The good/bad news is time isn’t necessarily our enemy right now. So, put it to good use. Here are four tips for what to listen and look for when auditioning new audio equipment at home:
1. Is it too much? Too little?
At first glance, were you expecting something more, or are you a little concerned you went too crazy for your space? Those tower speakers may not have looked so big on the website, but now that they’re in your living room, do they still work?
Finding well-fitting equipment for your space is of critical importance, especially since we all need to navigate around our homes’ unique aspects. It can be very easy to identify if there will be obstacles to a good-sounding system, like corners, walls, fireplaces, etc.
You can accomplish this prior to purchasing by accurately measuring your space—considering acoustical obstacles—and developing a diagram. Apply this knowledge to your purchasing decisions. This guide from Audiogurus is a great resource to start.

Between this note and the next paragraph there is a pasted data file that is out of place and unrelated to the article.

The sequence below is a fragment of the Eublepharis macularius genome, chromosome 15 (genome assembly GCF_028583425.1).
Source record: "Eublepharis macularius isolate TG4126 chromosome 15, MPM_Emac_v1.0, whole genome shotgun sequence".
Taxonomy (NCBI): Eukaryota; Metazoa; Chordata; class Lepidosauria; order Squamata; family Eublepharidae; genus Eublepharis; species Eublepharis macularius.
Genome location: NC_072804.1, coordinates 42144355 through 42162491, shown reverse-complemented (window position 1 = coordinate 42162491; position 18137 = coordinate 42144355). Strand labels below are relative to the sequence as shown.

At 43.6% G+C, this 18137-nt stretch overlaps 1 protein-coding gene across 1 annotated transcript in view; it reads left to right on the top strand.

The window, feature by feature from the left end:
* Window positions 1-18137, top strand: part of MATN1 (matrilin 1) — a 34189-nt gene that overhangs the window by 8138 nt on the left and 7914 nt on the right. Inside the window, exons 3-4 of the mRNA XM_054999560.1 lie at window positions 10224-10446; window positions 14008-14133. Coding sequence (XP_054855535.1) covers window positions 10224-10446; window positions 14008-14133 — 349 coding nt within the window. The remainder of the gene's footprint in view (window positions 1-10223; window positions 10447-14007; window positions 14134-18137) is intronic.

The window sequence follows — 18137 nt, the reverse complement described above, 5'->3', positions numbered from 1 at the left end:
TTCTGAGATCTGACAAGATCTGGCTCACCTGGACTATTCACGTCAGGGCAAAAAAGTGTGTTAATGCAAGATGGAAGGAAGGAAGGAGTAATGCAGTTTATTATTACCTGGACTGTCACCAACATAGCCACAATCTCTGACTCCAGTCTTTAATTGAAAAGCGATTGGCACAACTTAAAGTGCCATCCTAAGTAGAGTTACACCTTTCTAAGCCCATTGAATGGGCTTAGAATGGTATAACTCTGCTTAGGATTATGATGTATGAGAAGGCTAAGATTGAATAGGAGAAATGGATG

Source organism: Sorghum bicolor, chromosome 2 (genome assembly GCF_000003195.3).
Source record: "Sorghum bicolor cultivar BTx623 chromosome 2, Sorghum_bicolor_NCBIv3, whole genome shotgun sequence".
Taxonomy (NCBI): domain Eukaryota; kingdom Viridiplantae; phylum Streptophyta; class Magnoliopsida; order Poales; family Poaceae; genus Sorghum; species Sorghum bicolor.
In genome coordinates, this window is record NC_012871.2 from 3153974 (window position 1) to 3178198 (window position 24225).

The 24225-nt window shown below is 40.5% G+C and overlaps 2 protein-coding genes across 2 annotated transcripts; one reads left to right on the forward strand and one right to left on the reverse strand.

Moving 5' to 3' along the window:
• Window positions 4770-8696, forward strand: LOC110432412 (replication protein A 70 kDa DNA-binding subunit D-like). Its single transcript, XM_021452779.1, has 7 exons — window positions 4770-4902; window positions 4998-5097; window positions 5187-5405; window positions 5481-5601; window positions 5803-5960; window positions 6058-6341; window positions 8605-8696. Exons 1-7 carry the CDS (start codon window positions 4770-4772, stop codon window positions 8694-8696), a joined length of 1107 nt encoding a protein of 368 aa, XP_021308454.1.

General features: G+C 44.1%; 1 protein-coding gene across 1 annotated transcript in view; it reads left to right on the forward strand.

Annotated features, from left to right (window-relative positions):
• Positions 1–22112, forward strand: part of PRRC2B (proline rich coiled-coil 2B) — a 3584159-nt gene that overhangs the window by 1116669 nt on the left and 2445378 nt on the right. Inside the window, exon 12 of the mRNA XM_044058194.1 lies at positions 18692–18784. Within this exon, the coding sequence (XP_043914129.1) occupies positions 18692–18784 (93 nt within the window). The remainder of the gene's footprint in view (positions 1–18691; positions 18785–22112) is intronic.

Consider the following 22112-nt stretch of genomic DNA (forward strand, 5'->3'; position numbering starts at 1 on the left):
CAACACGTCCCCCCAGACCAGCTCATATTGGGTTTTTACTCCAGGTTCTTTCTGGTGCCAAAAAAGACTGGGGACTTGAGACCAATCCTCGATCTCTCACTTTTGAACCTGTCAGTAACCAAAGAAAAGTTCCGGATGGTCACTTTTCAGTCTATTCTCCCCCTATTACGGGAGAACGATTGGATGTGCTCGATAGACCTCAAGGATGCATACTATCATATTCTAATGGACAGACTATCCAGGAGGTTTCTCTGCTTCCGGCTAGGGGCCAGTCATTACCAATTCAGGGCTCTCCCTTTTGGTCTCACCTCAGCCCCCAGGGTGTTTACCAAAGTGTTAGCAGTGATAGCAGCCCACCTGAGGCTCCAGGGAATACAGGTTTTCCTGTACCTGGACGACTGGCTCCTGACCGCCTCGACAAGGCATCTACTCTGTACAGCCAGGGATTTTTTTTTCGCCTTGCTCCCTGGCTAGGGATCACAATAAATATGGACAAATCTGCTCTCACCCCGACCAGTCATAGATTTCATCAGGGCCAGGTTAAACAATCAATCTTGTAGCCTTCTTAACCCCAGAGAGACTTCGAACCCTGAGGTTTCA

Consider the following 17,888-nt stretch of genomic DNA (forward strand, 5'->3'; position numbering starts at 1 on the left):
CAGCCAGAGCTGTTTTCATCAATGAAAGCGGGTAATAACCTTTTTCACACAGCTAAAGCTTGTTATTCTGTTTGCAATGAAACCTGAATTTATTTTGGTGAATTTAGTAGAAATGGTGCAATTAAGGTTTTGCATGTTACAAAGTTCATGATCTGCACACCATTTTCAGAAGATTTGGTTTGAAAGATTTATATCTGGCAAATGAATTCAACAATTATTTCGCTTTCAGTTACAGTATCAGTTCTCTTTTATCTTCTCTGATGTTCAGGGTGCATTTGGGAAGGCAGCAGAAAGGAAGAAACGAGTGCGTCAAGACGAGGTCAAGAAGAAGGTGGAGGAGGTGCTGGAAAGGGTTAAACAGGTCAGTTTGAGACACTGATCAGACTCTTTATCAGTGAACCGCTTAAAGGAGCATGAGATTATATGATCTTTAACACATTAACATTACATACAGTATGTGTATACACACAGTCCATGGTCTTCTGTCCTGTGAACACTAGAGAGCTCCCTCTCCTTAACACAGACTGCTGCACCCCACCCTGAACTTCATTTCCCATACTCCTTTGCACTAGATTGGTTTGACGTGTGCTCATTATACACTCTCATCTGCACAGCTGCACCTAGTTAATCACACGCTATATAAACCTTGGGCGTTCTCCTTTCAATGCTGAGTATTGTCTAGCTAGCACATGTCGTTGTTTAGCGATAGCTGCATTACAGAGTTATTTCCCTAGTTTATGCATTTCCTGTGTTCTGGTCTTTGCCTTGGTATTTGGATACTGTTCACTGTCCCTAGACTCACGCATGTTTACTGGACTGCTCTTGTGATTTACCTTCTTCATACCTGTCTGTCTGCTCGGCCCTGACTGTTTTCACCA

2. So it works with your space. How does it play music?
Assuming you bought a system primarily for music listening (and not home theater, for example), how does it sound? Start with tracks you’ve heard a thousand times (just as you would in-store), you’ll be able to identify aspects of the song you like and don’t like and whether they’re present or not.
A crucial qualifier here is to choose audio equipment that reproduces your favorite songs the way you like them to be played. Audio brands all sound different from one another (including electronics!), explore the way a few things sound and decide what sounds best. This is typically a huge benefit of going to a store, but since we can’t, acquiring and returning audio gear may just be the only true way to capitalize on something that sounds good for your taste.